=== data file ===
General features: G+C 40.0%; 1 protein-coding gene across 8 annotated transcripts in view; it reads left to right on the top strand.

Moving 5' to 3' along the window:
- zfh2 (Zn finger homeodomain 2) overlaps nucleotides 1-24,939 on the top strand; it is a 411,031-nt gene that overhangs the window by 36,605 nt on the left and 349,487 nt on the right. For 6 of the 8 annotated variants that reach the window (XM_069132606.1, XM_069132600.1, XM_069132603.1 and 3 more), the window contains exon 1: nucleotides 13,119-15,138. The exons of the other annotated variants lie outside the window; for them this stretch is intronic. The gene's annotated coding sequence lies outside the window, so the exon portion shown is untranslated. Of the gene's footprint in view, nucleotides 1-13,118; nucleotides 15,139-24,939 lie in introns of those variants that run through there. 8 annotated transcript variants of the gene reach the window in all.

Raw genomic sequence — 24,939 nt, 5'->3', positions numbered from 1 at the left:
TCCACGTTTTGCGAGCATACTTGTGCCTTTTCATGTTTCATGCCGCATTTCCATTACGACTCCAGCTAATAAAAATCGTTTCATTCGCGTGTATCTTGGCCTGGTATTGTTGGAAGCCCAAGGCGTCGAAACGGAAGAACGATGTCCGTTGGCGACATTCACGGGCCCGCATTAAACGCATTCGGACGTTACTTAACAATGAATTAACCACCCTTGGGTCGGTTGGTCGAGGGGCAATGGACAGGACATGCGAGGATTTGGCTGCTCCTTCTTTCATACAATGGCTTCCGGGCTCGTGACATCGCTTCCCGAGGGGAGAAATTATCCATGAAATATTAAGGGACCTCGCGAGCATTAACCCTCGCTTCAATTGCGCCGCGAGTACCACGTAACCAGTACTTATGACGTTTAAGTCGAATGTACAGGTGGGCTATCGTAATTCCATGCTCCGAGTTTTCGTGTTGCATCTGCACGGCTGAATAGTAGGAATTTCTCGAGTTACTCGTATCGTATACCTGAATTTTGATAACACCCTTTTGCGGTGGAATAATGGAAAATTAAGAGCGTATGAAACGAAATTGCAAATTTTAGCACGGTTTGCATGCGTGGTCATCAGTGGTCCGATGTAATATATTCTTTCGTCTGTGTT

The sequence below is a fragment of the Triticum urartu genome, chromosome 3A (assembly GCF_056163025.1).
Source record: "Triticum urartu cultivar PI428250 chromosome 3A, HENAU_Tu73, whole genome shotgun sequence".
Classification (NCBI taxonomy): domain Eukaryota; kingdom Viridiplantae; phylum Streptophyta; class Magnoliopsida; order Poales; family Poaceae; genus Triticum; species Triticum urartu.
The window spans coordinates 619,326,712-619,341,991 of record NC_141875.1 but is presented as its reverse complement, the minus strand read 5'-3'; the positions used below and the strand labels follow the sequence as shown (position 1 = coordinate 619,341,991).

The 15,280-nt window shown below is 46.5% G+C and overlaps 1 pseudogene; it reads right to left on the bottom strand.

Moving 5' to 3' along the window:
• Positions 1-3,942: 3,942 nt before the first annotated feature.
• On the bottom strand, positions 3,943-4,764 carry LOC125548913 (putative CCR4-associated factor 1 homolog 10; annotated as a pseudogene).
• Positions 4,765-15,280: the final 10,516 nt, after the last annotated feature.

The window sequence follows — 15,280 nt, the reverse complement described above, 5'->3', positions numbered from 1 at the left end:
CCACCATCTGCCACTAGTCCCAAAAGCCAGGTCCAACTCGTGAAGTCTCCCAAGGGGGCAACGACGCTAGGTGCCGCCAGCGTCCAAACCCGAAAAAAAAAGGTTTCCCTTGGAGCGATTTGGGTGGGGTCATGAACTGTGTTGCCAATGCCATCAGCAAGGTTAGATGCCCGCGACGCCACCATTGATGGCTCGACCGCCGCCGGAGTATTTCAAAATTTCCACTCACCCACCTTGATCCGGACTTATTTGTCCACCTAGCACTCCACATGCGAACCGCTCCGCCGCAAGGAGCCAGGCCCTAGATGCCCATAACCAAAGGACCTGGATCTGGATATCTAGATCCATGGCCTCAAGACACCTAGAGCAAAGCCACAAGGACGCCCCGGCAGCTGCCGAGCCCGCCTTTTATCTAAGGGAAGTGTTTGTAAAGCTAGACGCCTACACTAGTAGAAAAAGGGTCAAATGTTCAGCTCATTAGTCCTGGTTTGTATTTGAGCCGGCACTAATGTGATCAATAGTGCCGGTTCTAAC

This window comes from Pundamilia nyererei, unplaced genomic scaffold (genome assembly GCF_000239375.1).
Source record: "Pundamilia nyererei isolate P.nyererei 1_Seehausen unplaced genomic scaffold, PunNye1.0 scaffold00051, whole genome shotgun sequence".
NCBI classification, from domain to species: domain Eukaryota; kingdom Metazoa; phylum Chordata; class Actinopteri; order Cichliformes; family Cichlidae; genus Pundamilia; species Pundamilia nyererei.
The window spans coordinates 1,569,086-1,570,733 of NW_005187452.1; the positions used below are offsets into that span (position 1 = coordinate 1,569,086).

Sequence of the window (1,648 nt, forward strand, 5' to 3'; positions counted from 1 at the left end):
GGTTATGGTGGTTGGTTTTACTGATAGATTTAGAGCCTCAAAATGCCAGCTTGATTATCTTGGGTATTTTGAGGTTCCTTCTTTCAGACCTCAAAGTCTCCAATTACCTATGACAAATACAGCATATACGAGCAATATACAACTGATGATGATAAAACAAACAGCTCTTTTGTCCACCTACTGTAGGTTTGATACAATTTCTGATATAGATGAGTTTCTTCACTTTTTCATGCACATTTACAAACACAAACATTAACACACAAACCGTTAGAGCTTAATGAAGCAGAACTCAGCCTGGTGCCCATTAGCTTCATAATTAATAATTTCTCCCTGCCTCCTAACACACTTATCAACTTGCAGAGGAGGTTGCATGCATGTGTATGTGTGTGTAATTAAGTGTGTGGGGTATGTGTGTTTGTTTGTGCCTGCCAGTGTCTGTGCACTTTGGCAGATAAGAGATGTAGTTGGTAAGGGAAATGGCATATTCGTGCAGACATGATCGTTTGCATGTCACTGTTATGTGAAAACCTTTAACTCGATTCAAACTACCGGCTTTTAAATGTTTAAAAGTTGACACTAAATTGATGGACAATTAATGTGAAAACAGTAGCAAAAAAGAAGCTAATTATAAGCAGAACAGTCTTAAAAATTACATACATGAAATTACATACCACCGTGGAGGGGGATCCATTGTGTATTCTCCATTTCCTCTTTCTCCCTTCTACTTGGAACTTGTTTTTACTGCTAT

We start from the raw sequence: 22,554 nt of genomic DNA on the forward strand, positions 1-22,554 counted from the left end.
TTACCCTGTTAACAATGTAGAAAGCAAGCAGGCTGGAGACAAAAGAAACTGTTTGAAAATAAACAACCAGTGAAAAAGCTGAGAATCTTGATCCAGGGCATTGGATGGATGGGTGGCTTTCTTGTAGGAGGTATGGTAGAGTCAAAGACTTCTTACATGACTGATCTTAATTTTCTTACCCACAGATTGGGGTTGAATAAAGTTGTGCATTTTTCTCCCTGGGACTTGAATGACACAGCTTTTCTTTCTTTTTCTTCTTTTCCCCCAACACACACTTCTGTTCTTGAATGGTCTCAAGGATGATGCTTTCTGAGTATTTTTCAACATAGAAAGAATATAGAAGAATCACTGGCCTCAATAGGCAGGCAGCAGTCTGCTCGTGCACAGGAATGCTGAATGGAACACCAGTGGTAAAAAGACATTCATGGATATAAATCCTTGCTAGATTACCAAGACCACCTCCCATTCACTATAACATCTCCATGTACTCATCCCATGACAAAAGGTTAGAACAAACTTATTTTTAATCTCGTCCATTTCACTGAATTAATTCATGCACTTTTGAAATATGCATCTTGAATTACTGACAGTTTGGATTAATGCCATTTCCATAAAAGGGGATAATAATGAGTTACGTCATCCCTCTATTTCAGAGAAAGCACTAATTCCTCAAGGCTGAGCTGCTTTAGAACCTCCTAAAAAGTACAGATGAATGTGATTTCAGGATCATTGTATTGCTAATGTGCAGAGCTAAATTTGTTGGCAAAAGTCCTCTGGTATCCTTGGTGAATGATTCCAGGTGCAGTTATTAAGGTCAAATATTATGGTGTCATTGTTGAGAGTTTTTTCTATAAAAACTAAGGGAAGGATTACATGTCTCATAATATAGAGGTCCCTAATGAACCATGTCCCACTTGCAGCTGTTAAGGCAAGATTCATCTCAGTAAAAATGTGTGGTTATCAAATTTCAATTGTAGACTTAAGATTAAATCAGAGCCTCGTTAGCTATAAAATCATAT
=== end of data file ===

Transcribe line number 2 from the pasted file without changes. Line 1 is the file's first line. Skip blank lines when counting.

Moving 5' to 3' along the window: